You cannot slide in beside a co-designer, and share ideas and work-in-progress, or even ask a spontaneous question out loud to the whole studio. And we don’t have Dany our studio dog, resting her head on your knee as you eat your lunch.
We have always prided ourselves on our studio model. We work side-by-side. Egos get left at the door. We rely on each other’s opinion, and we feed off each other’s creativity. We have always assigned projects to teams, so we can mine as many ideas as possible. But now, screens have created barriers – both actual and visceral. So how have we figured out how to keep the ideas flowing, designers engaged, and our clients confident in our process?
Despite the devastating effects of COVID on small businesses, we have been (thankfully) really busy. Over the last 7 months, there have been endless Zoom calls, status meetings, iCal invitations, Go-to-Meetings and presentations to enormous groups (like York). And, every email seems to be copied to everyone – just as a form of redundant back-up. We have to spend a lot more time sifting, organizing and communicating even the most mundane tidbit of information. There has been a lot to do to keep projects on track and ensure the level of design and client service remain high, but it is working.
First of all, we ensured that everyone had a Web Cam and a good chair, so they weren’t going to need serious physiotherapy at the end of this pandemic. And there has been a bit of levity. We created virtual wine and cheese gatherings at the end of long, hard weeks. Gord has kept vigil at the office and been the connective tissue to the server, and a voice on the end of the H&W office line. Lizzy has kept the administration side of things ticking. At times we have each headed in (in off-hours) to retrieve a file or grab a favourite sweater that had been left on the back of a chair in March. And, recently, Dom put together packages of Thanksgiving treats and hand-delivered them to our staff’s homes… call them outside, pulling them out of their buildings, to get eyes on them, and share a few laughs.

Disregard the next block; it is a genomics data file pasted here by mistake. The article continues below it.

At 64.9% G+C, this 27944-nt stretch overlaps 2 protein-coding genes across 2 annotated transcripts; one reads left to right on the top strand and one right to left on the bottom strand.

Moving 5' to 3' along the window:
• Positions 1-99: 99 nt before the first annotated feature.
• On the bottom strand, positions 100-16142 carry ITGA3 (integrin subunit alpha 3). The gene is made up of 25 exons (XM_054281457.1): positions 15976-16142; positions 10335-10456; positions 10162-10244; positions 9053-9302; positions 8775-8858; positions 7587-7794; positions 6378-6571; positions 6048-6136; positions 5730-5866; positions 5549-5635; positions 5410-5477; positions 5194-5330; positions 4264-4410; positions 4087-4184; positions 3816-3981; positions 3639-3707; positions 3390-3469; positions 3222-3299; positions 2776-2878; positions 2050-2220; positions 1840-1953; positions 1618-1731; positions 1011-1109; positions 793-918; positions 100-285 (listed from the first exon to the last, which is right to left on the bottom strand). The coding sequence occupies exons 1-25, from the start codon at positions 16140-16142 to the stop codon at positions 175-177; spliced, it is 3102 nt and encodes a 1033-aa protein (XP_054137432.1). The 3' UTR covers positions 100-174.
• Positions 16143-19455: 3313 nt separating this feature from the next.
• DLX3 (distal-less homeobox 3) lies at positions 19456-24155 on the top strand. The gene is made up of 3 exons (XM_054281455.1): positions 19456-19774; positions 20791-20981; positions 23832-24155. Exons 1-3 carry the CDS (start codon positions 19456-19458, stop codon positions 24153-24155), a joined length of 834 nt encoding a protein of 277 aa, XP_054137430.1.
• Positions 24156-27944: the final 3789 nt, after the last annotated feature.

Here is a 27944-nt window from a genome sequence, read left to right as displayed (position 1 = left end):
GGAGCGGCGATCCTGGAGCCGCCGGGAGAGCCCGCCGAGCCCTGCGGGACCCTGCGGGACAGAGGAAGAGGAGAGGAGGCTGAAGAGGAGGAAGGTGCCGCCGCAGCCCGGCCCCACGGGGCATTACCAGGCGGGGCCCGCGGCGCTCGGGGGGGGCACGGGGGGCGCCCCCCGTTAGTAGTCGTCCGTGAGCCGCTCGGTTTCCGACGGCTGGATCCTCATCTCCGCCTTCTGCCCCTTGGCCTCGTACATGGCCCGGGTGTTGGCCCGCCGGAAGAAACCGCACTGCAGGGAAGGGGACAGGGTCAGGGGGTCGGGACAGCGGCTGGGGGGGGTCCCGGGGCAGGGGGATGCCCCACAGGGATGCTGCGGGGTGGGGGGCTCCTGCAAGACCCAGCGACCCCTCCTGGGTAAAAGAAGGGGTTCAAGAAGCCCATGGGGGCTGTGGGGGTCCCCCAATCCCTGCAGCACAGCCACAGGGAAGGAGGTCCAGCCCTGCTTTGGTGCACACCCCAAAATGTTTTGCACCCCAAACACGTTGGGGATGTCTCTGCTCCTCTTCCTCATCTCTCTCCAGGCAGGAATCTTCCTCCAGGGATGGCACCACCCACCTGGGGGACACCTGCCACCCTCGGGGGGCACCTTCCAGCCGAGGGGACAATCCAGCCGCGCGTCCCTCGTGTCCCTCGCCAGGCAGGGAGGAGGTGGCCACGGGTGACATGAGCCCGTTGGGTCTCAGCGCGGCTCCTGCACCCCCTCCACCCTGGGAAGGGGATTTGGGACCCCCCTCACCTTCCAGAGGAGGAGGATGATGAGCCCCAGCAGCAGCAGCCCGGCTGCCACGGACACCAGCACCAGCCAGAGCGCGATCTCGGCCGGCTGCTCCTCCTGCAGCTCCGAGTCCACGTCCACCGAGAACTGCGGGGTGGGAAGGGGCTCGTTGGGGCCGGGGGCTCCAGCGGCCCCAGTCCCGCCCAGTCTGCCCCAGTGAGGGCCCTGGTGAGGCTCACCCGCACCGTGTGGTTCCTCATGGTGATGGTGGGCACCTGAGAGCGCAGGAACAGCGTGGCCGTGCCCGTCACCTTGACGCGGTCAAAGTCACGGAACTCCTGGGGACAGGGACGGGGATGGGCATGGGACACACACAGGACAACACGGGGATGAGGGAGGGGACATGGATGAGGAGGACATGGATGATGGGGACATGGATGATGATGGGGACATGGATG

Nonetheless, we aren’t in one place together. But we have all checked in individually with our colleagues, through texts, actual phone calls, FaceTime and Instagram. We have reached out, multiple times a day, to offer support, check in on progress, share an idea or hear what they are watching on Netflix. There is a ton of autonomy, but a whole lot of accountability. We ARE operating as though we are in the same space together. We review and critique the work together to ensure it still is of the very best quality. Slack has nothing on us. We have found success by remaining in each other’s lives – both professionally and personally.